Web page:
We ate it all!No Leftovers!
It was “Lemon-dill marinated flank steak” (Better Homes and Gardens, March nineteen ought ninety-one, continued from page 143). Accompanied by a 2019 George Wyndham Bin 555 Shiraz, which, by the way, has been de-listed by the Yukon Liquor Corp. Hmm. First it was Screech and then it was Bin 555. I sense a conspiracy against Carl’s favourite stuff.
Next time I’ll buy a bigger steak. There needs to be leftovers! Otherwise, if I was still working it’d mean a boring lunch tomorrow. Since I’m not, it means I hafta go to the “reserve supply” for my snack tonight.
So what do I do when there’s no leftovers? I’ve learned to avoid the snack-famine by laying in a supply of something called “beef rib finger meat”. It comes in civilized quantities (read: kilogram plus) in a cryovac bag. Marinated in Ponzu sauce, sprinkled liberally with garlic salt, and barbecued to medium rare they become foot-long srips of tangy, garlicky, salty snack heaven.
If I cut ’em into three pieces each and freeze ’em they’re just right for accompanying that last dram and that last chapter before bedtime. I don’t even have to thaw ’em. Just gnaw ’em.
And if I chop one piece up it’ll make my midday Sapporo soup much more robust and beefy.
But the quintessential source of leftovers is, of course, turkey. Think: soup, sandwiches, stir fry, tetrazzini, chow mien… or just sneaking into the fridge in the middle of the night to gnaw on that leftover wing. All that great stuff.
The family has learned after forty-plus years that the drumstick is mine dammit! All mine! I chew it down as far as I can stuff myself, then wrap the rest up for later. “Later” being after my tryptophan induced nap.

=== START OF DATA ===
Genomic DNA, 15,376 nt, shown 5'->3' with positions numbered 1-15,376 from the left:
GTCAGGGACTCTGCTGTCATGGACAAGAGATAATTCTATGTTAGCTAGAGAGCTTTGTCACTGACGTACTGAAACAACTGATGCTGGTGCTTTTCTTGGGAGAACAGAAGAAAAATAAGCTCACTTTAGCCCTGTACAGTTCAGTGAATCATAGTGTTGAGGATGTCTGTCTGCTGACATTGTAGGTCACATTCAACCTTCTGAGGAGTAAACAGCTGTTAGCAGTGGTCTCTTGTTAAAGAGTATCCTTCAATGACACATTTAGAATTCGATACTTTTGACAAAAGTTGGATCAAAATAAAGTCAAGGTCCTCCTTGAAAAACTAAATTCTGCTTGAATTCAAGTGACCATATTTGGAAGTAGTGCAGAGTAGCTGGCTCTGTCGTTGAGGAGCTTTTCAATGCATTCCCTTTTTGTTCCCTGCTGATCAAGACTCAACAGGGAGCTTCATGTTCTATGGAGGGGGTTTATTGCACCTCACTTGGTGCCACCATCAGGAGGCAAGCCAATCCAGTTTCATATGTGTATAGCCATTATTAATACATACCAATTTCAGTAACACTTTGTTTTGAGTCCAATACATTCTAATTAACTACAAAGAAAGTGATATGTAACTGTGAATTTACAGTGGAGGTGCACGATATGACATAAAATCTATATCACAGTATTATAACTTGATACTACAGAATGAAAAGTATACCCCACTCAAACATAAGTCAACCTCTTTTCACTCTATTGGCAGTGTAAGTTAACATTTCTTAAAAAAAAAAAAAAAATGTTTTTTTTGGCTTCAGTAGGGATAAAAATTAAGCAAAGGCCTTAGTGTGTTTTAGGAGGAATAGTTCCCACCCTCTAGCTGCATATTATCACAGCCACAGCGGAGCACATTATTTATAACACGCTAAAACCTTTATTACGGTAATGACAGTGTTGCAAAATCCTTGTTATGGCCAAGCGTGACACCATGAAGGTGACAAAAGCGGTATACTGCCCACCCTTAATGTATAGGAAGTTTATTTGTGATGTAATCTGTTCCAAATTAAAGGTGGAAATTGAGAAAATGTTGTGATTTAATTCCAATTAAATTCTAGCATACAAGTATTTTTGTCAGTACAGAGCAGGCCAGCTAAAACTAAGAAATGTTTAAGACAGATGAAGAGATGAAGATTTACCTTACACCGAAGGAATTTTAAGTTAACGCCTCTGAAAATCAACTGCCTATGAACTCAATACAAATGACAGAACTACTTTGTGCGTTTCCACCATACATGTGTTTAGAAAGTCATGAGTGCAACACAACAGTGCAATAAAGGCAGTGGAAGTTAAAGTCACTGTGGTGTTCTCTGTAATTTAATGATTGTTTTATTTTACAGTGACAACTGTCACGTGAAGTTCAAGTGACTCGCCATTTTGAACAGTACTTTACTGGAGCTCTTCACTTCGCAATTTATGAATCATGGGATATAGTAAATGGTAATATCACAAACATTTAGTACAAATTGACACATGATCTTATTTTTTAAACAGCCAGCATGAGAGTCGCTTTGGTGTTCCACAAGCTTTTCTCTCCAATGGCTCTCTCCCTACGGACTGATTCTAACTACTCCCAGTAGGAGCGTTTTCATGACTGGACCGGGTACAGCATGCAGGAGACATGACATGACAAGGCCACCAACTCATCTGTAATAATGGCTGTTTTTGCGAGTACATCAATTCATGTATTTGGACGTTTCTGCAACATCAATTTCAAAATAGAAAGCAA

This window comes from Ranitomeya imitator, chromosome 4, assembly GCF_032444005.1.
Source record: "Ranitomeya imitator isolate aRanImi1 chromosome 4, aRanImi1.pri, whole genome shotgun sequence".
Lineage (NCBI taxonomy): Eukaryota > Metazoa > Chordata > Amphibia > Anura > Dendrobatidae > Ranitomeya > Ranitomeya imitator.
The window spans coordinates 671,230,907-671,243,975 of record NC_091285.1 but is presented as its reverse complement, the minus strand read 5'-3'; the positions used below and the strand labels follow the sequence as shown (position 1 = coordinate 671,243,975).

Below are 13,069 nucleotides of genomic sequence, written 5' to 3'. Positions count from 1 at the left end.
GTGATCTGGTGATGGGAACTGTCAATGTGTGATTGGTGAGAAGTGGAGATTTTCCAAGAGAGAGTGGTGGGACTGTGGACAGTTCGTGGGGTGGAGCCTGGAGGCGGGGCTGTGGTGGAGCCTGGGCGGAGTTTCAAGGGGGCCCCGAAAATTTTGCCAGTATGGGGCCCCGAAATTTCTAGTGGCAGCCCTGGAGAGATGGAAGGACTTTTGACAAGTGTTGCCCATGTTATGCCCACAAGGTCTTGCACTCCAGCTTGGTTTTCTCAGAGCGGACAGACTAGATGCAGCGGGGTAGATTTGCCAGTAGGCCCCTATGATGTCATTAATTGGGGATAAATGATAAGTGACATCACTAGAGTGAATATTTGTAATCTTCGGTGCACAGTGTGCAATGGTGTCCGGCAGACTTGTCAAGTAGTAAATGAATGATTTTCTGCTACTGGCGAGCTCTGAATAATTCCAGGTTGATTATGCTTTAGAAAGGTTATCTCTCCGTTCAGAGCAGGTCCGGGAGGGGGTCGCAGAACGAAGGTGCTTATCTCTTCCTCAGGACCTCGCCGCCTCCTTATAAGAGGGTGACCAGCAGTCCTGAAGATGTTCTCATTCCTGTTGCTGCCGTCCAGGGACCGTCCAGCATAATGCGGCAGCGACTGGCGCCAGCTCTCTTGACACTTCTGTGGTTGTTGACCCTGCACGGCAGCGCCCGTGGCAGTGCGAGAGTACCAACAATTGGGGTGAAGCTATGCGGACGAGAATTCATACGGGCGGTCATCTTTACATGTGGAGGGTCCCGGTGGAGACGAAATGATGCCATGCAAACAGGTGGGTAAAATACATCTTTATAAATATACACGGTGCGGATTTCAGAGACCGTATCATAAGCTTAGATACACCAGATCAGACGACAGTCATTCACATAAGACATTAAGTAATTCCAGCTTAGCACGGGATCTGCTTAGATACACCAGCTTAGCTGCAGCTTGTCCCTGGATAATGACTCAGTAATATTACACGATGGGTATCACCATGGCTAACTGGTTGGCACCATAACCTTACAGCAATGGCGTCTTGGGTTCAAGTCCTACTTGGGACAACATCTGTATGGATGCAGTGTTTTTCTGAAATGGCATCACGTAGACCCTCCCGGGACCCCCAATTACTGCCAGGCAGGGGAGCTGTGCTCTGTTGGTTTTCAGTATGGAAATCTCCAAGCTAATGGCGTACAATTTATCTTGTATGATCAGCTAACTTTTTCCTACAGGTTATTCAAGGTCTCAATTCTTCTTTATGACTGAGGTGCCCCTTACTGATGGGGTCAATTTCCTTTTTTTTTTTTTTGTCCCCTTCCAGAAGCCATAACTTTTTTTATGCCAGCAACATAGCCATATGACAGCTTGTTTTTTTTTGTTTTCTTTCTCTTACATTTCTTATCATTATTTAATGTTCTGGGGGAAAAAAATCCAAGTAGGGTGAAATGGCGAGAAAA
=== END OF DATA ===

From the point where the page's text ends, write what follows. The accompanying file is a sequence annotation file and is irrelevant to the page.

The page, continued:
For family dining we usually cook half a turkey. That’d be ONE (1) drumstick. We try to buy locally, if they’re available, and get it sawed in half by our favourite butchers at TumTums Black Gilt. We’ve learned to stuff the half, invert it onto foil, and gently lower it into the roasting pan.
Another thing I’ve learned concerns guests for any celebration involving turkey. I once politely passed the tray down one side of the table where one drumstick got taken, then up the other side of the table where the other one got hijacked!
I might have to start checking for spare parts in the poultry aisle, depending on how many folks we’ve invited for dinner. On the other hand we could just serve Dr. Seuss’ roast beast and have our own half a turkey the next day.
Meanwhile, while browsing in TumTums: “Hey Carl, we’ve got some oxtails…”
“I took a look in The Joy of Cookin…” the Good Book, from around the 1970 edition or so, page 154 “Oxtail Soup”. Man does that make good leftovers!
Well, tonight we had Chicken and Sausage Jambalaya, Canadian Living’s Best Chicken 1994, page 34.
I figure you can look stuff up yerself. These are not my original recipes, so credit where credit is due. Go for it!
Local chicken pieces and fresh Chorizo from guess where? Mustn’t sound too much like an ad, but damn! these people are good!
Normally you’d see beautiful photos of recipes ready to eat. Tonight I’m going to show you a photo of what’s really important.